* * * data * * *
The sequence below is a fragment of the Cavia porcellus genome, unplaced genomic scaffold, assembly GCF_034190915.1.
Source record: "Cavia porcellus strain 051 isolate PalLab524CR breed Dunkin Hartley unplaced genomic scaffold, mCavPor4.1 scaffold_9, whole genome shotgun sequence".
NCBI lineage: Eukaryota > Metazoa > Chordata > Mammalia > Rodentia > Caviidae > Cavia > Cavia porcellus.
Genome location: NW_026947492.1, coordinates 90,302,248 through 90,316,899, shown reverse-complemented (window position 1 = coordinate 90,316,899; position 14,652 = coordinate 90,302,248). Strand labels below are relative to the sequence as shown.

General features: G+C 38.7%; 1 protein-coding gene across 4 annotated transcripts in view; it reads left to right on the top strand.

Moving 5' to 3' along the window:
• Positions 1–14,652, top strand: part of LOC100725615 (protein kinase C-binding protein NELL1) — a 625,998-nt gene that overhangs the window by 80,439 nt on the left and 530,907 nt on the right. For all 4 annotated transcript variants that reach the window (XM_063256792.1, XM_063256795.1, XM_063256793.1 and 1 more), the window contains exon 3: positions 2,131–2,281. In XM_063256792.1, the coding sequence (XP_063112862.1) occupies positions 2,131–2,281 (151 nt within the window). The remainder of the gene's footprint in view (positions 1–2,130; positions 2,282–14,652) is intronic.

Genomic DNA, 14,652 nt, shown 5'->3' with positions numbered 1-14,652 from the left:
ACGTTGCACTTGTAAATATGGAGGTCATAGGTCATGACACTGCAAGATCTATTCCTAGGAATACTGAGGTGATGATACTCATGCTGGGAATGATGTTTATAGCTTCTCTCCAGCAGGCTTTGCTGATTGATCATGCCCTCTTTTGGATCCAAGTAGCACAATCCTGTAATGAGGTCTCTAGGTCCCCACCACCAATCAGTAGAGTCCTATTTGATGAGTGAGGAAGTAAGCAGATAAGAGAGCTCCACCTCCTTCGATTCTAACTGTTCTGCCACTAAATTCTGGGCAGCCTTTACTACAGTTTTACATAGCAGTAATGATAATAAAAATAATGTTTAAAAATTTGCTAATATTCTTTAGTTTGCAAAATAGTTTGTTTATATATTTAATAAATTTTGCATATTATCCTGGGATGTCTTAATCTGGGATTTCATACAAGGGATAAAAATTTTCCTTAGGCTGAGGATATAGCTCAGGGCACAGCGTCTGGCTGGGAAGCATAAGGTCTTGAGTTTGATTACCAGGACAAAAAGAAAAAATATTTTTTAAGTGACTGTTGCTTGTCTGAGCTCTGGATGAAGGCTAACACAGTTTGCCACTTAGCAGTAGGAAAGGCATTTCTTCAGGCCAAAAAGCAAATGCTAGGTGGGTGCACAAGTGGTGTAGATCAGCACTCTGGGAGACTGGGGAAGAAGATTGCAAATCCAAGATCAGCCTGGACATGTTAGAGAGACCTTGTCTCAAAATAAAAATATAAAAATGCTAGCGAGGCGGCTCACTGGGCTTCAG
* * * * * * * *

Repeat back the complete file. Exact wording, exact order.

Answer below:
The sequence below is a fragment of the Cavia porcellus genome, unplaced genomic scaffold, assembly GCF_034190915.1.
Source record: "Cavia porcellus strain 051 isolate PalLab524CR breed Dunkin Hartley unplaced genomic scaffold, mCavPor4.1 scaffold_9, whole genome shotgun sequence".
NCBI lineage: Eukaryota > Metazoa > Chordata > Mammalia > Rodentia > Caviidae > Cavia > Cavia porcellus.
Genome location: NW_026947492.1, coordinates 90,302,248 through 90,316,899, shown reverse-complemented (window position 1 = coordinate 90,316,899; position 14,652 = coordinate 90,302,248). Strand labels below are relative to the sequence as shown.

General features: G+C 38.7%; 1 protein-coding gene across 4 annotated transcripts in view; it reads left to right on the top strand.

Moving 5' to 3' along the window:
• Positions 1–14,652, top strand: part of LOC100725615 (protein kinase C-binding protein NELL1) — a 625,998-nt gene that overhangs the window by 80,439 nt on the left and 530,907 nt on the right. For all 4 annotated transcript variants that reach the window (XM_063256792.1, XM_063256795.1, XM_063256793.1 and 1 more), the window contains exon 3: positions 2,131–2,281. In XM_063256792.1, the coding sequence (XP_063112862.1) occupies positions 2,131–2,281 (151 nt within the window). The remainder of the gene's footprint in view (positions 1–2,130; positions 2,282–14,652) is intronic.

Genomic DNA, 14,652 nt, shown 5'->3' with positions numbered 1-14,652 from the left:
ACGTTGCACTTGTAAATATGGAGGTCATAGGTCATGACACTGCAAGATCTATTCCTAGGAATACTGAGGTGATGATACTCATGCTGGGAATGATGTTTATAGCTTCTCTCCAGCAGGCTTTGCTGATTGATCATGCCCTCTTTTGGATCCAAGTAGCACAATCCTGTAATGAGGTCTCTAGGTCCCCACCACCAATCAGTAGAGTCCTATTTGATGAGTGAGGAAGTAAGCAGATAAGAGAGCTCCACCTCCTTCGATTCTAACTGTTCTGCCACTAAATTCTGGGCAGCCTTTACTACAGTTTTACATAGCAGTAATGATAATAAAAATAATGTTTAAAAATTTGCTAATATTCTTTAGTTTGCAAAATAGTTTGTTTATATATTTAATAAATTTTGCATATTATCCTGGGATGTCTTAATCTGGGATTTCATACAAGGGATAAAAATTTTCCTTAGGCTGAGGATATAGCTCAGGGCACAGCGTCTGGCTGGGAAGCATAAGGTCTTGAGTTTGATTACCAGGACAAAAAGAAAAAATATTTTTTAAGTGACTGTTGCTTGTCTGAGCTCTGGATGAAGGCTAACACAGTTTGCCACTTAGCAGTAGGAAAGGCATTTCTTCAGGCCAAAAAGCAAATGCTAGGTGGGTGCACAAGTGGTGTAGATCAGCACTCTGGGAGACTGGGGAAGAAGATTGCAAATCCAAGATCAGCCTGGACATGTTAGAGAGACCTTGTCTCAAAATAAAAATATAAAAATGCTAGCGAGGCGGCTCACTGGGCTTCAG